Lyrics: Throughout his career as a songwriter, Cedric has always shown a penchant for penning his lyrics with esotery - telling stories with enough perversion on the narrative to keep it from being too easily decipherable. While "Antemasque" may not tout the same level of dense intricacy found in The Mars Volta's albums, Cedric still shows his proper form on the lyric page - still using each song to tell a story in his cryptic demeanor (such as the epic love story in "Rome Armed to the Teeth," or the eerily evocative southern-style folk tale of "Drown All Your Witches"), still juggling recurring themes and symbolic motifs throughout the album (religion and fire come up numerous times), and still perverts common sayings to bring about a different meaning to things (such as "and buried on the hatchet of what is forgiven" in "On the Lurch"). However, with Cedric emulating a retro-rock style in his vocals, you can also see that style in the lyrics throughout "Antemasque," mainly in the form of repetition in his hooks (such as the simple-witted "people forget/people tend to forget/and I just want to remind you" in "People Forget"), as well as quasi-hooks that tie off the ends of verses; though in this appeal to simplicity, it comes off somewhat as coasting. // 7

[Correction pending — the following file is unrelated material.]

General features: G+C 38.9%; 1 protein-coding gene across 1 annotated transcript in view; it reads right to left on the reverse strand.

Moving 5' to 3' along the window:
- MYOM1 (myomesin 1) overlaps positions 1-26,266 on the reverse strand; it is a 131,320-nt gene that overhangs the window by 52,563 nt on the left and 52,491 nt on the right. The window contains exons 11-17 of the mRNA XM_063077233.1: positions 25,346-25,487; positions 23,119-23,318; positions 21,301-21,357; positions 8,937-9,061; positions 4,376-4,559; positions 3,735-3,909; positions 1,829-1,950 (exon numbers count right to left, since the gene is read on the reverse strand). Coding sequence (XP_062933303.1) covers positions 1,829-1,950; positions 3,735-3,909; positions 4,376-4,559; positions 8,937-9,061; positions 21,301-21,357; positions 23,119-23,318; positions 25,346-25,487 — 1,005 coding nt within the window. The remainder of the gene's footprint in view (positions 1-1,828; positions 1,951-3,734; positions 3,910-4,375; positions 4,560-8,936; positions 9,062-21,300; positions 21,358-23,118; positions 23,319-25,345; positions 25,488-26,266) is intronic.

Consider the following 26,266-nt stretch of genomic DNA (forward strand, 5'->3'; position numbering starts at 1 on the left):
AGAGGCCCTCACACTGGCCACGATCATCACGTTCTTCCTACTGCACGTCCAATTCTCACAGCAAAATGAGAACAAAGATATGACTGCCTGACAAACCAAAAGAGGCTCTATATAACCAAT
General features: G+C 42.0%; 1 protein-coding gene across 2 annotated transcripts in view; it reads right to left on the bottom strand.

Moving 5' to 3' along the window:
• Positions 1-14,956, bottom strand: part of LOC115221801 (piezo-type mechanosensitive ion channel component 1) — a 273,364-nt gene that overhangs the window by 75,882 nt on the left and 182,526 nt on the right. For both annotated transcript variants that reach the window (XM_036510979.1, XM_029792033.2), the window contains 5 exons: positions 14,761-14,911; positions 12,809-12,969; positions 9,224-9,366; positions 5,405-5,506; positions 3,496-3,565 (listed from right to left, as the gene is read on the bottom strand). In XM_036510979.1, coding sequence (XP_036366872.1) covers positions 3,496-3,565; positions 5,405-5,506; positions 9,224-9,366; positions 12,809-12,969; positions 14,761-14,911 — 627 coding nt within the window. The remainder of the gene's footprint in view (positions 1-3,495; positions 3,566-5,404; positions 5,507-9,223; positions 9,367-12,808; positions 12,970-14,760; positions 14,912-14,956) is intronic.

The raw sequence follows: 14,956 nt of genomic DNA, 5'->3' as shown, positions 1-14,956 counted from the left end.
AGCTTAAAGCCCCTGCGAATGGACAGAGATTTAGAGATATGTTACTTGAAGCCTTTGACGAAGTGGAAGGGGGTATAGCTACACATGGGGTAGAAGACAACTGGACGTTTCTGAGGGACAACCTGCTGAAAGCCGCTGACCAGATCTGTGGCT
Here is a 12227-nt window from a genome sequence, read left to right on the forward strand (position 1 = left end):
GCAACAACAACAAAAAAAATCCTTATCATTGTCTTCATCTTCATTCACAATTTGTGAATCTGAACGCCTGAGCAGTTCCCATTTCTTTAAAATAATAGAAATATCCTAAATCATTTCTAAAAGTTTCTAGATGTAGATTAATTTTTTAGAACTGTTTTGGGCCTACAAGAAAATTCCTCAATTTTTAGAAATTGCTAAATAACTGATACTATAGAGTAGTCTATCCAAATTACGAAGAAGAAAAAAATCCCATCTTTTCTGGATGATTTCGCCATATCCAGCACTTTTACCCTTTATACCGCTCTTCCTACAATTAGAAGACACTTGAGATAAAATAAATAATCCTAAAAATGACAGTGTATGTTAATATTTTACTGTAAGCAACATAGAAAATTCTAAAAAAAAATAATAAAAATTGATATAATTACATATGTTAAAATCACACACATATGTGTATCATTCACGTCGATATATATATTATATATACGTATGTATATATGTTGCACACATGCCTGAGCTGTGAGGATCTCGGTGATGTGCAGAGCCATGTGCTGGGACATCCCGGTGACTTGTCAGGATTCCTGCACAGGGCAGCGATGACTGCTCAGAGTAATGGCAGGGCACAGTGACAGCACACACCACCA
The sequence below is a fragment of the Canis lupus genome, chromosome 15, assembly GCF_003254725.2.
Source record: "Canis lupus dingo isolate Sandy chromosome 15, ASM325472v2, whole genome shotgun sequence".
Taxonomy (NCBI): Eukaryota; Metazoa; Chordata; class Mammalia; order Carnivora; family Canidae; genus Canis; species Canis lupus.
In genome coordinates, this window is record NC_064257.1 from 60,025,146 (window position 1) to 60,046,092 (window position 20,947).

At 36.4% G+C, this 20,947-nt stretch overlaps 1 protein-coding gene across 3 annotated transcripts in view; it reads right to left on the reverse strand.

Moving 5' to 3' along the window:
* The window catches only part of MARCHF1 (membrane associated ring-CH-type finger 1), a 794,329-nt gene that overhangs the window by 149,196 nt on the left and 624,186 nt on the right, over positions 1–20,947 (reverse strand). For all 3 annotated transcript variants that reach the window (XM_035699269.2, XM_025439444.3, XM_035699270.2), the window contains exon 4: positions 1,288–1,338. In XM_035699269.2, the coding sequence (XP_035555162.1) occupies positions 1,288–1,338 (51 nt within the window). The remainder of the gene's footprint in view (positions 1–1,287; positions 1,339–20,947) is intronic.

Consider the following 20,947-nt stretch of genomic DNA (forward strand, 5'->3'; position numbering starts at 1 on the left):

Overall Impression: With The Mars Volta starting to become less potent of a prog-rock band in the last few years, Antemasque provides a breath of fresh air and a strong new chapter in Cedric and Omar's music career as a duo. While offering a music style not heard from Cedric and Omar before, they still show off their talent for songwriting; from the instrument layering and skillful composition to the adept lyric-writing. Not only will "Antemasque" be satisfying for those that are big fans of the duo, but "Antemasque" also does a really good job entertaining the current trend of retro-inspired rock without shamelessly being an echo-chamber of the blues-rock revival scene, which is also very refreshing. There's no telling how long of an endeavor Antemasque will be (it was conceived on a whim, and it can just as plausibly dismantle on a whim), but regardless, "Antemasque" is the latest reason as to why Cedric and Omar should keep making music together. // 8
AntemasqueRecently reviewed by: Waren, on july 22, 2014 1 of 1 people found this review helpful
Sound: Antemasque is a four-piece band comprised of Cedric Bixler-Zavala (vocals), Omar Rodríguez-Lopez (guitars), Dave Elitch (drums) and recording-only member Flea (bass). As Cedric says: "The Mars Volta and At The Drive-In had a baby and it's called Antemasque." After releasing a very promising 4 track EP a few months ago, the full-length album is already available for listening. The songs in this album are around the 4 minute mark and have great energy in them, and all the members work together seamlessly.
I'm pretty sure that most of the people that have given this album a spin are already familiar with Cedric Bixler-Zavala's vocals. He's got a pretty high range for a male singer, and his chops are on full display here. His delivery on many of the tracks is really fast, which recalls his earlier days in ATDI and he does not abuse of the octave effect as he did in TMV.